Proofing is a fermentation stage in yeast bread that gives shaped dough time to rise before baking. Depending on the type of yeast used, fresh compressed yeast, active dry, or instant-rise yeast, will determine if you also need a bulk fermentation step prior to proofing, which allows the larger mass of dough time to rise before shaping.

What is a Proof Box?

When reading through a recipe like my homemade cinnamon rolls, you’ll be asked to cover and allow the dough to ferment or rise. Most home chefs don’t have a proof box like commercial kitchens, which looks like a tall cabinet that keeps the air temperature between 80 to 90ºF (27 to 30ºC) and about 75% humidity.

A proof box serves to create a consistent environment to control temperature and humidity for optimal fermentation conditions. The reason you need a warm environment is that between 75 to 95ºF (24 to 36ºC) yeast activity is at its peak, 77ºF (25C) is the optimum dough temperature.

Anything below 70ºF (21ºC), yeast is slow, at 34ºF (2ºC) it’s inactive. At 138ºF (59ºC), the yeast is dead and will never ferment, so be careful!

cinnamon rolls after being inside a proofing box

Tips for Maintaining Proof Box Conditions

  • I found that this process is good for about 1 hour of proofing. If you’re doing another stage of fermentation check the oven temperature. If it’s below 75ºF (24ºC), simply reheat the water and add it back to the baking dish for the next round.
  • Do your best not to open the oven door unless doing a quick temperature check.
  • I like using loose plastic wrap on top of the dough so I can easily check to see if it has doubled in size. That way the oven is not constantly losing heat and moisture.
  • Work with one recipe at a time to get the most effective rise.

After you’re done proofing the dough, wipe down the oven door to remove any excess condensation before preheating the oven. Now that you have beautifully risen yeast-bread, it’s time to bake them off!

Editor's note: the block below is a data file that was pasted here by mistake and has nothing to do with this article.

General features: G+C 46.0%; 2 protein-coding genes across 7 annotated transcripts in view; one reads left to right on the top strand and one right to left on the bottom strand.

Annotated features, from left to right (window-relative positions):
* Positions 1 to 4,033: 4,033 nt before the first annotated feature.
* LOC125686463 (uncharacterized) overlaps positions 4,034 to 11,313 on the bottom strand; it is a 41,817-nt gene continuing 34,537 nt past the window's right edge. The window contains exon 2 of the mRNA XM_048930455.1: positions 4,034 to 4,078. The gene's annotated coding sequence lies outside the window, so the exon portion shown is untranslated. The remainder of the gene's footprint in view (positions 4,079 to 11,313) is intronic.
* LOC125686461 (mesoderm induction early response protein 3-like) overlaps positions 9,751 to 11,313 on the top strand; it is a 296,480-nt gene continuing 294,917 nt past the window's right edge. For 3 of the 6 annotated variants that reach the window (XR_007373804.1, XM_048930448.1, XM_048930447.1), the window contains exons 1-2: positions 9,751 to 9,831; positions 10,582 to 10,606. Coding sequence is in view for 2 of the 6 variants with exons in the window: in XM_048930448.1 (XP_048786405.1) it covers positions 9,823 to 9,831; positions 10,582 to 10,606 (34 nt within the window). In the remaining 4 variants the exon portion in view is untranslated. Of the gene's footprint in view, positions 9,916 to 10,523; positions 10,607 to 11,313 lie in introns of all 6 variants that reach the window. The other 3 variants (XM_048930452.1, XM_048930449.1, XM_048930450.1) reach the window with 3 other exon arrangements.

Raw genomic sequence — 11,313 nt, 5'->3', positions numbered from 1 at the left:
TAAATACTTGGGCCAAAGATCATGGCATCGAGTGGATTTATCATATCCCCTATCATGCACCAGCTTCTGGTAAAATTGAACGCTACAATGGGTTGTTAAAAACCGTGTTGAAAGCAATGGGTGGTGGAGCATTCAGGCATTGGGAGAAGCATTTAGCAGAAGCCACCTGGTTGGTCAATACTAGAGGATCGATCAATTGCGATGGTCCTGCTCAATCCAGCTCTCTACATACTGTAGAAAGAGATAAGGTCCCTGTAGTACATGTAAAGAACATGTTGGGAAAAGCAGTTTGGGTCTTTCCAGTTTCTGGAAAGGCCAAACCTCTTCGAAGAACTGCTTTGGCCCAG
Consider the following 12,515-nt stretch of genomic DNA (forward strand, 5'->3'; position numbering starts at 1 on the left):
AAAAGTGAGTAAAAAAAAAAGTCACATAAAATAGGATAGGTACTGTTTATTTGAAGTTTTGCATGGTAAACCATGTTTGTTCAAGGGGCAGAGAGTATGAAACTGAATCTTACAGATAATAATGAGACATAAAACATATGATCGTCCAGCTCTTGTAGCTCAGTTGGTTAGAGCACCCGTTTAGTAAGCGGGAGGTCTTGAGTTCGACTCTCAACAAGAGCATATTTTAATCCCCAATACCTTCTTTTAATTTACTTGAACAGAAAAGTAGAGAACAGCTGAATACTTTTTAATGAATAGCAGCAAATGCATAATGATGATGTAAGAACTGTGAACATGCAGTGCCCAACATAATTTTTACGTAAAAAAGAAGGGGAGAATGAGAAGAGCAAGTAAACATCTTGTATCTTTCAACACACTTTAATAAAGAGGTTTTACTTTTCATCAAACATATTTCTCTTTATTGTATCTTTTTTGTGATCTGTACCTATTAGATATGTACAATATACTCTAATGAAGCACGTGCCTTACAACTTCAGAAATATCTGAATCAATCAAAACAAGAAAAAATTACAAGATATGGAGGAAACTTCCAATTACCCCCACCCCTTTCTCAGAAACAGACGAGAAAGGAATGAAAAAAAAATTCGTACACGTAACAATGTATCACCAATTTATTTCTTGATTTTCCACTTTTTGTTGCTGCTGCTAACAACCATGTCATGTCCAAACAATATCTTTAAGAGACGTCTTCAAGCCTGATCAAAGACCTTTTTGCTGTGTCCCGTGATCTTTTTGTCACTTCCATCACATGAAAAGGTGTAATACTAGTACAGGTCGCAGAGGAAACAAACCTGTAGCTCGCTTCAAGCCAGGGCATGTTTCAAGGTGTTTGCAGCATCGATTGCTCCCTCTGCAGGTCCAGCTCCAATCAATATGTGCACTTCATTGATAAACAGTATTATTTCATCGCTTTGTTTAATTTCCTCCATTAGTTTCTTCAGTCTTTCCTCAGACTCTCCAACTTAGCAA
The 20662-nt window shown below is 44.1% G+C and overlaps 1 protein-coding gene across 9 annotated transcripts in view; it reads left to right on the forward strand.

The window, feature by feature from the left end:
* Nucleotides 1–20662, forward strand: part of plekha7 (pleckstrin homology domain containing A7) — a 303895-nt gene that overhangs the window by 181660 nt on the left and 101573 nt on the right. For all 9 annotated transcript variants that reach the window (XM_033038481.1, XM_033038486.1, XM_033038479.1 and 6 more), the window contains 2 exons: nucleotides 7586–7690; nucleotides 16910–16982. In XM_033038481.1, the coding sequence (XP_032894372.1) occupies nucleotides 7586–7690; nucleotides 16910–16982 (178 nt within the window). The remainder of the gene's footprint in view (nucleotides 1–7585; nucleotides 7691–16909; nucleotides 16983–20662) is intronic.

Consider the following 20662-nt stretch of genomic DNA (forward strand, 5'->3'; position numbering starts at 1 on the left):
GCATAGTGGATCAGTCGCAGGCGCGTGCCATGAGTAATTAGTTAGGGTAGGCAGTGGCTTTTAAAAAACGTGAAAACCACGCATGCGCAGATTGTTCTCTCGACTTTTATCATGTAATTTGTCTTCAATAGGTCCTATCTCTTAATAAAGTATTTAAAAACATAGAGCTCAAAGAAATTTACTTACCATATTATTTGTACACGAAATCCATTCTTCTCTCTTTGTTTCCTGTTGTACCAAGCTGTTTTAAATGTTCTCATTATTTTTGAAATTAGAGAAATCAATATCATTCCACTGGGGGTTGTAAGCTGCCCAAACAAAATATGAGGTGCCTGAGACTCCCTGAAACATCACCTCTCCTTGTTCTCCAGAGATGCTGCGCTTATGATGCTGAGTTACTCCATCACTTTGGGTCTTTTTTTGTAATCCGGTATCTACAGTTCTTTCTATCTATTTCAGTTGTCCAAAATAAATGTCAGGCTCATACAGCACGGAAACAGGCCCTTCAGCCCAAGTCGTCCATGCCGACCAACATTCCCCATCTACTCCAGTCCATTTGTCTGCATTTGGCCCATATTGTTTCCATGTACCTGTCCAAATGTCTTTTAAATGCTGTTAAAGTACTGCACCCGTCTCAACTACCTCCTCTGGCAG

I hope you find this method convenient and budget-friendly. I’d love to hear any experiences you have with this technique or other methods you use for proofing in the comments section below.


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Jessica Gavin

I'm a culinary school graduate, cookbook author, and a mom who loves croissants! My passion is creating recipes and sharing the science behind cooking to help you gain confidence in the kitchen.

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26 Comments Leave a comment or review

  1. Teri says

    I saw a technique on a video about making hoet-tok. I put the dough in a greased bowl and cover with plastic wrap- then put that inside a larger bowl filled with warm water then drape a kitchen towel over everything.

  2. Debbie says

    Just found this note in the Cinnamon Roll recipe and my husband advised me that I have a “Proofing” setting on my oven – duh! I’m going to try this proof box method next time I make pizza dough. Thanks Jessica. Love your recipes and all the great info you share.

    • Jessica Gavin says

      Let me know how that proofing feature works out on your oven, sounds handy! Thanks for following along, Debbie!